Emergency & Resus room Monto Hospital

Meet rural and remote graduate nurse Renee Mewett!

Join our new FB group Rural & Remote Nursing | The Australian Outback

Who are you?

My name is Renee Mewett and I’m a 2020 Queensland Health Graduate Registered Nurse working rurally in a small hospital in Monto, QLD. I originally grew up and lived at the beachside town of Hervey Bay but made the move to Monto to pursue my graduate year in a rural setting for what I knew would be a challenging and exciting start to my nursing career! 

What made you choose nursing?

From a young age I’ve always been interested in all things medical and through my own interactions with nurses and witnessing interactions between family when they required care, it just seemed to click that nursing was the career for me. I loved the idea of a career where no day would be the same and the endless career opportunities that come with being a nurse really meant that I was choosing a career for a lifetime where I could constantly try and experience new ventures.

Where did you study

When I graduated high school, I had applied for direct acceptance into the University for my Bachelor of Nursing Science degree. I applied to my local university- USC Fraser Coast Campus and completed my three-year degree in my hometown. I was fortunate that I could complete all my placements locally in the Fraser Coast and Wide Bay region.

During my undergraduate degree, I completed 800 clinical hours of placement consisting of Aged-Care, Theatre, Rural, Mental Health IPU, Acute Medical and Renal Unit placements.

rural and remote gradaute nruse
Night Shift Smiles

Where I work?

I work 0.8 in a small rural hospital in Monto, QLD as a Queensland Health Graduate for the Wide Bay Hospital and Health service.  The hospital is made up of a 14-bed sub-acute ward + A&E department. The hospital is staffed by nurses (3 for an early shift, 2 for late and night shift) with an In-Charge TL RN on for each of the 3 rotating shifts with an on-call doctor to manage ward-based patients and any emergency presentations we have.  Our doctors (3) work a rotating roster for on-call and during the day can be found in the GP practice across from the hospital Monday-Friday.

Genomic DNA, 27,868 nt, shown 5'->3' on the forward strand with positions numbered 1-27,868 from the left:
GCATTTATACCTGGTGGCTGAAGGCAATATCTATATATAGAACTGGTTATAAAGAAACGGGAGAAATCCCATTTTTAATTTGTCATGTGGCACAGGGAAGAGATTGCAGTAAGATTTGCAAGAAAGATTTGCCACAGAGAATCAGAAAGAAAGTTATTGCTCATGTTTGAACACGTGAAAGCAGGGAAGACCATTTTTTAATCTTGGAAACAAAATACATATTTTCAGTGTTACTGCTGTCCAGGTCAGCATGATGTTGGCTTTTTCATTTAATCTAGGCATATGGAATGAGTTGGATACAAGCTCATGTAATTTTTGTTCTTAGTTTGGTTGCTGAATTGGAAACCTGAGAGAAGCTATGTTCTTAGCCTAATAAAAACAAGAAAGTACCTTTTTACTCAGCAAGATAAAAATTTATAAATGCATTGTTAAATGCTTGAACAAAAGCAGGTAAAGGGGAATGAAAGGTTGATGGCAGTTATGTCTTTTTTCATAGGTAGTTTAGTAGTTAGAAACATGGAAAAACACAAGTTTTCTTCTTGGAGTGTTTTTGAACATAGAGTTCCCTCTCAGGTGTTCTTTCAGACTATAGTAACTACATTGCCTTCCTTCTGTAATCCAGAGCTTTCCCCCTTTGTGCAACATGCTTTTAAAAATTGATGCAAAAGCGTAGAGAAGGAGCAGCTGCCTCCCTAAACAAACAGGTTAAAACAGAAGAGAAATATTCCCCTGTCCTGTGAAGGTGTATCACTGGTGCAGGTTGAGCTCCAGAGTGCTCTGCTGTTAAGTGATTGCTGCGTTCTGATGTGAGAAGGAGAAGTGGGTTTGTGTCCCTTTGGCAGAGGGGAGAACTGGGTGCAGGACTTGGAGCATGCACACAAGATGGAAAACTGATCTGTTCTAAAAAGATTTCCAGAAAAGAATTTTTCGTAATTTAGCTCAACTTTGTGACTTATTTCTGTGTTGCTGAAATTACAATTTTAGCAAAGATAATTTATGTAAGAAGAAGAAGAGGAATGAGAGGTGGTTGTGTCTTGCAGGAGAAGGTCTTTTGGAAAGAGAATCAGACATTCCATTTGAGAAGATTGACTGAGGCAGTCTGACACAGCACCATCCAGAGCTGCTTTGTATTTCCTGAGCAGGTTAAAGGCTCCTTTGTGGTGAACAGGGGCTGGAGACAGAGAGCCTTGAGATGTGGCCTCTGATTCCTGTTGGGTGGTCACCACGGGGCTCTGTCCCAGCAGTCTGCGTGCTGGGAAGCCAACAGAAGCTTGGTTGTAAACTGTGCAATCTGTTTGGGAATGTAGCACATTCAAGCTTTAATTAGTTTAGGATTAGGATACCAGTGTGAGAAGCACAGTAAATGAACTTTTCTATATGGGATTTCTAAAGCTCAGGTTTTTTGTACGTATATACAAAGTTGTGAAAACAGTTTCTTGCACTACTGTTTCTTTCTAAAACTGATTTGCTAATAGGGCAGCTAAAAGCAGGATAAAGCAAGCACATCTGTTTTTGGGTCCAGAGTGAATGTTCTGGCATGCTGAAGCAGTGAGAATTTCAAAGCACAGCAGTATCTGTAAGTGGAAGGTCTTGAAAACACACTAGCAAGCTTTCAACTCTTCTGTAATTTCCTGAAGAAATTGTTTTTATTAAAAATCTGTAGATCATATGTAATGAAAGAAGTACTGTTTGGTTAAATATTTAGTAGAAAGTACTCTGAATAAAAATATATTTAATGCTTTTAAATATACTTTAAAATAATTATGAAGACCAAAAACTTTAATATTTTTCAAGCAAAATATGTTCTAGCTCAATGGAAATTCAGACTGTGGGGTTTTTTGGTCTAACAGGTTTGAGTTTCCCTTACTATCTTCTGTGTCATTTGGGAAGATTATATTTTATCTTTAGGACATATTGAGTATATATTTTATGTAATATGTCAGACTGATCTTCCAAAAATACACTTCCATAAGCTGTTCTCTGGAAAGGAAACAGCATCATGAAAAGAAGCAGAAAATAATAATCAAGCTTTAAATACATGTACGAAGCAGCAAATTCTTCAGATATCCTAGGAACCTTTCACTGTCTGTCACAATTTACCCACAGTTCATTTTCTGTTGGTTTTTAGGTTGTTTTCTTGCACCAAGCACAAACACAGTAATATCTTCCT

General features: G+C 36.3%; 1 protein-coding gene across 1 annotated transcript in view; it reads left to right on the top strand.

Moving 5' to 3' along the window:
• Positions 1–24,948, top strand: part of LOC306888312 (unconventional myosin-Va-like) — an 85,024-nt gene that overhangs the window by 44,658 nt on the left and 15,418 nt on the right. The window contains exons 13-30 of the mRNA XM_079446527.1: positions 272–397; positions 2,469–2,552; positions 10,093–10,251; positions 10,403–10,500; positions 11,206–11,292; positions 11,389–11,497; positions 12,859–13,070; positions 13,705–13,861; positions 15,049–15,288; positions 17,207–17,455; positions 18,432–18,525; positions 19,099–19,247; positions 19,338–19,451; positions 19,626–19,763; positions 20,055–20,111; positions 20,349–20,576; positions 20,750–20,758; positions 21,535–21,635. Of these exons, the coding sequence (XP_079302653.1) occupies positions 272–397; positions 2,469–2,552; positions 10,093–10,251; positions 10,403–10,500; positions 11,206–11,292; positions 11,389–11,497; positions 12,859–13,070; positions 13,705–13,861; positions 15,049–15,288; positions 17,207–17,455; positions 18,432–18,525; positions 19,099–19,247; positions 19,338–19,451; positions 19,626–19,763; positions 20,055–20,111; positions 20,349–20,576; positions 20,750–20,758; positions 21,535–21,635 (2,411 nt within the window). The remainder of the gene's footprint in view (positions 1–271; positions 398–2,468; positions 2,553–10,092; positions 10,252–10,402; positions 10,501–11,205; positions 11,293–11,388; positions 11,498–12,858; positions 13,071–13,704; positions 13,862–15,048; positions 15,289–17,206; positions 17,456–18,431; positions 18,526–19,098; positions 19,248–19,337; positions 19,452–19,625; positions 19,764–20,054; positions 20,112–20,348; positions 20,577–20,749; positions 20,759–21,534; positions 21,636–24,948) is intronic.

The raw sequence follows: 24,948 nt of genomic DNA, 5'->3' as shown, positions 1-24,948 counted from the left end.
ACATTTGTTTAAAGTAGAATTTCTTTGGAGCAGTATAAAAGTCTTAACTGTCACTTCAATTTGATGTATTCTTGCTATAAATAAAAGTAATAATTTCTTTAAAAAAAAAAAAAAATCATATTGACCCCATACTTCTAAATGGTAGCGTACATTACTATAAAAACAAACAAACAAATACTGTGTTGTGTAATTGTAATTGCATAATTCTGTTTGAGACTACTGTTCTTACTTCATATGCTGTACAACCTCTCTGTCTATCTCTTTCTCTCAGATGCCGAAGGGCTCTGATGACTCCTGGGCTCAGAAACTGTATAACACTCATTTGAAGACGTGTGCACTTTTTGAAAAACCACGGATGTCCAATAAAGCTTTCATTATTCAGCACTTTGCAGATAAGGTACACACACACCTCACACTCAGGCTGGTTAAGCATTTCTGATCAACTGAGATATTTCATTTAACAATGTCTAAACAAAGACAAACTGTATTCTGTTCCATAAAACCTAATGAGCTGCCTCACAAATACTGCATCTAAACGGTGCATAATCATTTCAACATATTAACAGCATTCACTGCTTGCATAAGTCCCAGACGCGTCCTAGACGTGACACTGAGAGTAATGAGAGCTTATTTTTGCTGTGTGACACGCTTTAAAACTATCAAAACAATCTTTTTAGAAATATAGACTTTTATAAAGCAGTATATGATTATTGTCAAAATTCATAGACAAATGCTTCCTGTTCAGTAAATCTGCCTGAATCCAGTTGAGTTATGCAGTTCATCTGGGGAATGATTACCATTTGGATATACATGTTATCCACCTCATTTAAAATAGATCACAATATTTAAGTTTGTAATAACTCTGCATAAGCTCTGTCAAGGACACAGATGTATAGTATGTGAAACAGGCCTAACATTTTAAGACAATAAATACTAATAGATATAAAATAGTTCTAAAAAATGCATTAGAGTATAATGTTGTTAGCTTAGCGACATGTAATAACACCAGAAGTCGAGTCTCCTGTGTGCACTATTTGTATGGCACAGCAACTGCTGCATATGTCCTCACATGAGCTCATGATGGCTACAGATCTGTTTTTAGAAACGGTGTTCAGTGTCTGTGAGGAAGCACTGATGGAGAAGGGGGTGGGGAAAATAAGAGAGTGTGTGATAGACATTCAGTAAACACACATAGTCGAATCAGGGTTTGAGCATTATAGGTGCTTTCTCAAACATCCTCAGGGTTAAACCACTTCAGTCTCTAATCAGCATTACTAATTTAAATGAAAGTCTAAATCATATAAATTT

The listed on-call doctor is then on call for the afternoon and night and can be contacted and come in as required. We have onsite x-ray facilities for both emergency and less urgent imaging including chest, abdominal and limb x-ray. We have allied health professional (OT, PT, DT, SW) that visit once a week/fortnight to assess and implement treatment plans for our inpatients and some outpatients.

My graduate program had a structured 1-week orientation completed at the health services larger regional hospital – Bundaberg Base and then it was straight to Monto to start work. We’ve had 5 structured study and skills days that the rural graduates have travelled to Bundaberg to complete.

What made you choose rural and remote?

During my degree as a student RN, I was afforded the opportunity to travel to the outer rural districts and experience a rural placement before graduating which really helped cement my choice to going rural for my graduate year. As a student, I got to witness how advanced you could progress your skills rurally and knew this was where I wanted to start my nursing career. I loved that there was such a variety in day to day life as a rural nurse that truly help me choose to go rural.

What I do as a rural and remote graduate nurse?

In a small rural hospital, they always say “you become the jack of all trades” and I can safely say that my experience as a Graduate RN rurally has proved that saying true! I certainly had to hit the ground running. Through my graduate year, I have worked both ward-based and in emergency. I do in-charge team leader shifts as the sole RN on shift staffed with 1 or 2 other nurses and during those shifts, I am in charge of managing/overseeing the hospital including all inpatients, outpatient clinics and emergency presentations. 

I’ve nursed patients from 2 weeks old to 100 years old and all those in-between.

The wide variety of experiences I have been involved in have both tested and furthered my confidence as a new RN.  From delivering Acute Medical care to dealing with Medical Emergencies, right through to Rehabilitation and Palliative care plus all things in-between, life as a Rural New Grad has been filled with non-stop new experiences, where no day has been the same!

As a small facility that is 3hrs away by road from the nearest bigger regional hospital, we often have to fly patients out by plane or helicopter that are too unwell or need further acute inventions that aren’t available in Monto. In doing this I’ve gained great experience in dealing with aeromedical transfers and communicating and collaborating with the wonderful RFDS teams.

rural and remote graduate nurse
Xray Room Monto Hospital

Royal Flying Doctor Service

In my graduate year, I’ve encountered many patients who required transfer to a larger tertiary hospital due to their level of acuity or the requirement for diagnostic tests and treatments that aren’t available in Monto’s small hospital. These transfers are completed through RSQ (Retrieval Services Queensland) and occur via either a helicopter or fixed-wing plane from RFDS.  Patients that have been flown out during my graduate year include acute cardiac, trauma, sepsis, acute medical and deteriorating patients. All of these patients required further tests and treatments that were not available/practical in the rural setting.

When I hand over to RFDS there is a bit of preparation involved to ensure the patient is safe for transfer. Firstly we complete what is called a “fly-out” pack. This is a folder containing clinical information for the patient such as diagnosis, clinical condition, documentation (QADDS, progress notes, doctor’s letter etc) and travel forms that will all go with the patient to the receiving facility. RSQ will frequently call for clinical updates and to give ETA for when the flight team will arrive.